Moving from transactional to transformational engagement

Emma Bridger

27 Jan 2023
Employee Engagement
Employee Experience
Is employee engagement inside your organisation merely a tick box exercise or something that is genuinely transformational?

In their original Engaging for Success report to the UK Government MacLeod and Clarke differentiate between level 1 engagement, which they term transactional engagement, and level 2 engagement, which they term transformational engagement.

Transactional engagement is defined by a reactive set of transactions aimed at improving engagement, often in response to survey results.

A transactional approach to engagement often begins with an engagement survey, which highlights a number of areas for action. An action plan is then put in place and actions are ticked off the list until they are complete, at which point engagement is considered ‘done’, and forgotten about until the next survey comes around. Does this sound familiar? A transactional approach is often identified by a project or program aimed to improve engagement, with an end date. Engagement is not integrated into the business strategy and culture, but is a separate, bolt-on activity.

Transformational engagement however, is integrated into the business strategy and baked into its culture. It is proactive with employee insight, ideas, and opinions regularly sought, harnessed, and acted upon. A survey is not necessarily required to understand how employees feel about the organisation, or to drive action - because this already happens as part of the business focus, culture, and leadership style. A natural desire to improve engagement exists within the business.

In reality these two types of approach to engagement are not discrete, more often organisations sit somewhere between the two. Discussing whereabouts your organisation is on this scale can be beneficial to improving engagement

What does transformational engagement look like?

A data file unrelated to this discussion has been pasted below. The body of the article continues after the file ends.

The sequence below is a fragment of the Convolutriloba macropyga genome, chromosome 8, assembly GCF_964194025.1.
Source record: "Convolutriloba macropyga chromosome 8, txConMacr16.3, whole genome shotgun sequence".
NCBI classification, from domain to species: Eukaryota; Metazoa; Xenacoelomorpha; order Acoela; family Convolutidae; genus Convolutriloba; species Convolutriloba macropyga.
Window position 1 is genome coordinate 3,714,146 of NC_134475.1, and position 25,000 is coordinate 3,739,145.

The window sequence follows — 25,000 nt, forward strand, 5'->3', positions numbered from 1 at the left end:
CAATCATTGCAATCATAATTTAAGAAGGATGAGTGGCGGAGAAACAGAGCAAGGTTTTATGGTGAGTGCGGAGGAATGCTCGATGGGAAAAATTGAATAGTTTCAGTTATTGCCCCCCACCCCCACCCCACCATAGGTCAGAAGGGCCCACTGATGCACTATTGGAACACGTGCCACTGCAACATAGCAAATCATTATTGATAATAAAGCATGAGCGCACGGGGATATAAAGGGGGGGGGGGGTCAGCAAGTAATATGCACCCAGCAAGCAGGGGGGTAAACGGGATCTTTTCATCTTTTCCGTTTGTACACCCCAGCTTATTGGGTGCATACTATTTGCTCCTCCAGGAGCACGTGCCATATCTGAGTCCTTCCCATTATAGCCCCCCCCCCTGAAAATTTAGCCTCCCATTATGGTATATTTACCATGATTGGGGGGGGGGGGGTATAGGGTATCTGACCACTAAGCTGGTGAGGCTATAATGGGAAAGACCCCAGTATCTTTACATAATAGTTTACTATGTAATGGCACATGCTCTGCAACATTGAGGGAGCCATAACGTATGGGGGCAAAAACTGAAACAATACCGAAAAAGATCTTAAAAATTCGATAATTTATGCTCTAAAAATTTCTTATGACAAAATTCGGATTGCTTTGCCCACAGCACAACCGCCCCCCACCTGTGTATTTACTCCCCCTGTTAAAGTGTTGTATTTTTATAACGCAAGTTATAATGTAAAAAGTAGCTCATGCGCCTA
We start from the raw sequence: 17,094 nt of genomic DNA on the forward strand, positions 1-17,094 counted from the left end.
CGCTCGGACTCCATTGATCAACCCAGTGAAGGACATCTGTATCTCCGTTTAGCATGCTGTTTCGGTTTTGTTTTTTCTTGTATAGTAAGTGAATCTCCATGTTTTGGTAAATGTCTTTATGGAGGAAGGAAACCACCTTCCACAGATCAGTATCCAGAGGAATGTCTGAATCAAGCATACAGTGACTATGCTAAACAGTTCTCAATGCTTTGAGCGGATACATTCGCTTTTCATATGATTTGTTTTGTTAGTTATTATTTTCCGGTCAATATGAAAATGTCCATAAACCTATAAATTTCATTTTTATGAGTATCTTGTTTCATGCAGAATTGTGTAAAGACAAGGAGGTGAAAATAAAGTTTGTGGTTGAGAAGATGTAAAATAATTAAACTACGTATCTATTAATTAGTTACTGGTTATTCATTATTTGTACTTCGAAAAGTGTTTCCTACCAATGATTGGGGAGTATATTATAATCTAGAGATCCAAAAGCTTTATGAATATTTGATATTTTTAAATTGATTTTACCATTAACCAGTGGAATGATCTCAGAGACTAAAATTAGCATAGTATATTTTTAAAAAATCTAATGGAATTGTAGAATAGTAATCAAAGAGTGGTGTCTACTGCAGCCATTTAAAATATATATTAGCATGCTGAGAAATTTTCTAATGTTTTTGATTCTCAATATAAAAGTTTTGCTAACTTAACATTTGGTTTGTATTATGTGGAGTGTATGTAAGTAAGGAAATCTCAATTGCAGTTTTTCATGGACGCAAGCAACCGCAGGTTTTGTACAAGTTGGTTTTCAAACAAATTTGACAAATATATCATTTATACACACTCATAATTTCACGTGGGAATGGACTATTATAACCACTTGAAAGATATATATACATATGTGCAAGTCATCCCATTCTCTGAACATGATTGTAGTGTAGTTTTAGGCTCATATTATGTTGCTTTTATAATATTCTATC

Companies with a
transactional engagement

Start with an engagement survey and use the outputs from the survey to take action to improve engagement.

Take a deficit approach – looking only to improve what isn’t working.

See engagement as a project or an initiative, owned by HR or, worse still, a project team.

Once the actions from the survey have been delivered, engagement is not talked about until the next survey.

Don't view engagement is not part of the overall business strategy.

Have budget for the survey but no budget for what happens after the survey.

Don't invest in the skills and capabilities of their managers to ensure they can engage their teams.

Don't give employees a voice other than the annual survey. Don't listen to employees in an ongoing way.

Companies with a transformational engagement approach...

May not even need to do a survey – they have their finger on the pulse and aren’t reliant on an annual survey to tell them how their employees feel.

Ensure engagement is integrated into everything they do: every employee touch point from recruitment, to on-boarding, to performance management and even exit is designed to ensure it contributes towards employee engagement rather than eroding it.

Employee engagement is a key part of the organisation strategy.

Managers are developed to ensure they have the skills and capabilities to engage their people.

The organisation is a listening organisation: this listening is ongoing and authentic, not simply a once-a-year survey opportunity.

Employees genuinely have a voice and can contribute to the success of the organisation.

There is a high level of trust in management.

Take a strength-based approach to understand the conditions under which employees flourish at work Engagement is seen as everyone’s responsibility.

If you want to find out where your organisation sits on the scale take a look at the transformational diagnostic tool.

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